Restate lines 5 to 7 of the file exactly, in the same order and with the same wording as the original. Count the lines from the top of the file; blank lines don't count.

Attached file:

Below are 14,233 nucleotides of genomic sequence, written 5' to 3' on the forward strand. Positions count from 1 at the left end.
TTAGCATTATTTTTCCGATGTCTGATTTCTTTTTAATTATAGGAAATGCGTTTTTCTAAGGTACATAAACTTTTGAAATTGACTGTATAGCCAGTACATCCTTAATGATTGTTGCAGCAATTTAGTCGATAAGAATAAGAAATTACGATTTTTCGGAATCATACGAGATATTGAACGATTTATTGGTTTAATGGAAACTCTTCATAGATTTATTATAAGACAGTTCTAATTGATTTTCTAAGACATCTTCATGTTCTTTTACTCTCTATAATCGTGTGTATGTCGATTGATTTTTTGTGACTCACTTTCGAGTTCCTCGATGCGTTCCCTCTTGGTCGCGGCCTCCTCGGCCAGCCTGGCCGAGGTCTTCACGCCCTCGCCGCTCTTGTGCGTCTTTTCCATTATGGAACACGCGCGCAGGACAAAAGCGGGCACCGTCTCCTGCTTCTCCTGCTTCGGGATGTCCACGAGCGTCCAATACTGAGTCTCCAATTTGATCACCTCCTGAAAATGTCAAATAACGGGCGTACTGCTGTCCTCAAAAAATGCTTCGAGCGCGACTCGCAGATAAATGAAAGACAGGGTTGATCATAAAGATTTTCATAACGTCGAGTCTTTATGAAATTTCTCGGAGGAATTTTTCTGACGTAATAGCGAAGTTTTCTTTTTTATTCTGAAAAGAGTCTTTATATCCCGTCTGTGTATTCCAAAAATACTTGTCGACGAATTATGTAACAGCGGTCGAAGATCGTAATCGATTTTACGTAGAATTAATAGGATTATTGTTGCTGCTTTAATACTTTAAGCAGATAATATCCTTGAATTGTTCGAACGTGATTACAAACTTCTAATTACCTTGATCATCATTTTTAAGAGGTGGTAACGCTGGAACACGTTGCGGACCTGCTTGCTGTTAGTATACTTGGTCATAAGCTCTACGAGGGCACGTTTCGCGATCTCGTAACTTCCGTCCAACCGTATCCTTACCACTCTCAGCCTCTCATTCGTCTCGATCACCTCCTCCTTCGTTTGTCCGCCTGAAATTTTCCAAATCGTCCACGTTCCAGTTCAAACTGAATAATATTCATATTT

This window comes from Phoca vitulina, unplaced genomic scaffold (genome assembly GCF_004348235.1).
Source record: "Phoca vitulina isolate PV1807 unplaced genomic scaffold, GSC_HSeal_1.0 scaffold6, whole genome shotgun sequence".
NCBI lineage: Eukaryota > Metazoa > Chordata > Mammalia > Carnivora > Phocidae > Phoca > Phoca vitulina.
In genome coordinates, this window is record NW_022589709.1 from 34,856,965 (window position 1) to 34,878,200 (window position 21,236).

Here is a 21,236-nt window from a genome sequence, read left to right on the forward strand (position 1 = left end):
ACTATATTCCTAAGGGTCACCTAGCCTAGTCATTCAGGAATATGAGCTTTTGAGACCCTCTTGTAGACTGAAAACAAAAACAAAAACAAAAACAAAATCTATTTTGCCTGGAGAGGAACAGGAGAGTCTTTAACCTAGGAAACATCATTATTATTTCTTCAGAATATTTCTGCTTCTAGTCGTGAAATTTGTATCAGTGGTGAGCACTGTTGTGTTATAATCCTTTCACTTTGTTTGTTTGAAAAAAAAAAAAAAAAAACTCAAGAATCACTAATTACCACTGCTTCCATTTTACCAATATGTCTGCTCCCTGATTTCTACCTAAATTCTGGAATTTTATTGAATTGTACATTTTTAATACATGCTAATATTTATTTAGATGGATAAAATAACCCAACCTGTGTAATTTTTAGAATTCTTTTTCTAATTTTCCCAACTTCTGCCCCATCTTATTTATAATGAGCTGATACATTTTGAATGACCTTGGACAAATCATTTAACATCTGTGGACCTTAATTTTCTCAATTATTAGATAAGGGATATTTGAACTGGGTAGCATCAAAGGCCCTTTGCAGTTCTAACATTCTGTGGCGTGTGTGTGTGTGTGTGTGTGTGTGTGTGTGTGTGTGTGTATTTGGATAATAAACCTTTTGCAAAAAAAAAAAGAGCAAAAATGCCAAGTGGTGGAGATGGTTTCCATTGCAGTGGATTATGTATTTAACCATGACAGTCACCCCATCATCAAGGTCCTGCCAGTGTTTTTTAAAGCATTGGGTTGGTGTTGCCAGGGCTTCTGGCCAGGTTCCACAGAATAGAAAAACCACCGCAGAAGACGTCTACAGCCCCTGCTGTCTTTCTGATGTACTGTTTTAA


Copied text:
NCBI lineage: Eukaryota > Metazoa > Chordata > Mammalia > Carnivora > Phocidae > Phoca > Phoca vitulina.
In genome coordinates, this window is record NW_022589709.1 from 34,856,965 (window position 1) to 34,878,200 (window position 21,236).

Here is a 21,236-nt window from a genome sequence, read left to right on the forward strand (position 1 = left end):